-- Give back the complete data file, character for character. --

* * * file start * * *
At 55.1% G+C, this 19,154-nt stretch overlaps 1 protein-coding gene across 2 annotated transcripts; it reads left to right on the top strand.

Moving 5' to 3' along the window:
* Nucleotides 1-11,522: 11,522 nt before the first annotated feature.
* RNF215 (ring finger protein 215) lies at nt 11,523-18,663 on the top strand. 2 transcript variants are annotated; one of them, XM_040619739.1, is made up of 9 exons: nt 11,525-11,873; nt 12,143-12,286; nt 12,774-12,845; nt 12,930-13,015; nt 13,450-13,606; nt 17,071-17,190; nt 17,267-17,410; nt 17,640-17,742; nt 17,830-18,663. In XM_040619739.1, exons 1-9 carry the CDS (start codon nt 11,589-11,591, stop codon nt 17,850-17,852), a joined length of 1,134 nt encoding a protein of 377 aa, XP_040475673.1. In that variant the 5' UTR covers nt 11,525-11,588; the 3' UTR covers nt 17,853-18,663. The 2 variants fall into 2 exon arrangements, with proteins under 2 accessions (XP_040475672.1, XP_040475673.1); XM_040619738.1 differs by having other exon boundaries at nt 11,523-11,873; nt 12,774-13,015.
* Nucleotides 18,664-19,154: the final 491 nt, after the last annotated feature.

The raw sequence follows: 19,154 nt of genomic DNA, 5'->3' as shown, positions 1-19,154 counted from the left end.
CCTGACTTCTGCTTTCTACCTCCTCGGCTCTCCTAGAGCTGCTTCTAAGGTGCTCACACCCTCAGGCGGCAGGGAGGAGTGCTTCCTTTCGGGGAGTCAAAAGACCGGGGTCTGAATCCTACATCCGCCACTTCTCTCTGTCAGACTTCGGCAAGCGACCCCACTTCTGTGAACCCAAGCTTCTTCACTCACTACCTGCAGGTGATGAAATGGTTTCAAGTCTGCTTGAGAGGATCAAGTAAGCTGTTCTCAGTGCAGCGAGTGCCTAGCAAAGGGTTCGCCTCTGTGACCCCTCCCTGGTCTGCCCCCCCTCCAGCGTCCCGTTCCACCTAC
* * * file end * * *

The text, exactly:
At 55.1% G+C, this 19,154-nt stretch overlaps 1 protein-coding gene across 2 annotated transcripts; it reads left to right on the top strand.

Moving 5' to 3' along the window:
* Nucleotides 1-11,522: 11,522 nt before the first annotated feature.
* RNF215 (ring finger protein 215) lies at nt 11,523-18,663 on the top strand. 2 transcript variants are annotated; one of them, XM_040619739.1, is made up of 9 exons: nt 11,525-11,873; nt 12,143-12,286; nt 12,774-12,845; nt 12,930-13,015; nt 13,450-13,606; nt 17,071-17,190; nt 17,267-17,410; nt 17,640-17,742; nt 17,830-18,663. In XM_040619739.1, exons 1-9 carry the CDS (start codon nt 11,589-11,591, stop codon nt 17,850-17,852), a joined length of 1,134 nt encoding a protein of 377 aa, XP_040475673.1. In that variant the 5' UTR covers nt 11,525-11,588; the 3' UTR covers nt 17,853-18,663. The 2 variants fall into 2 exon arrangements, with proteins under 2 accessions (XP_040475672.1, XP_040475673.1); XM_040619738.1 differs by having other exon boundaries at nt 11,523-11,873; nt 12,774-13,015.
* Nucleotides 18,664-19,154: the final 491 nt, after the last annotated feature.

The raw sequence follows: 19,154 nt of genomic DNA, 5'->3' as shown, positions 1-19,154 counted from the left end.
CCTGACTTCTGCTTTCTACCTCCTCGGCTCTCCTAGAGCTGCTTCTAAGGTGCTCACACCCTCAGGCGGCAGGGAGGAGTGCTTCCTTTCGGGGAGTCAAAAGACCGGGGTCTGAATCCTACATCCGCCACTTCTCTCTGTCAGACTTCGGCAAGCGACCCCACTTCTGTGAACCCAAGCTTCTTCACTCACTACCTGCAGGTGATGAAATGGTTTCAAGTCTGCTTGAGAGGATCAAGTAAGCTGTTCTCAGTGCAGCGAGTGCCTAGCAAAGGGTTCGCCTCTGTGACCCCTCCCTGGTCTGCCCCCCCTCCAGCGTCCCGTTCCACCTAC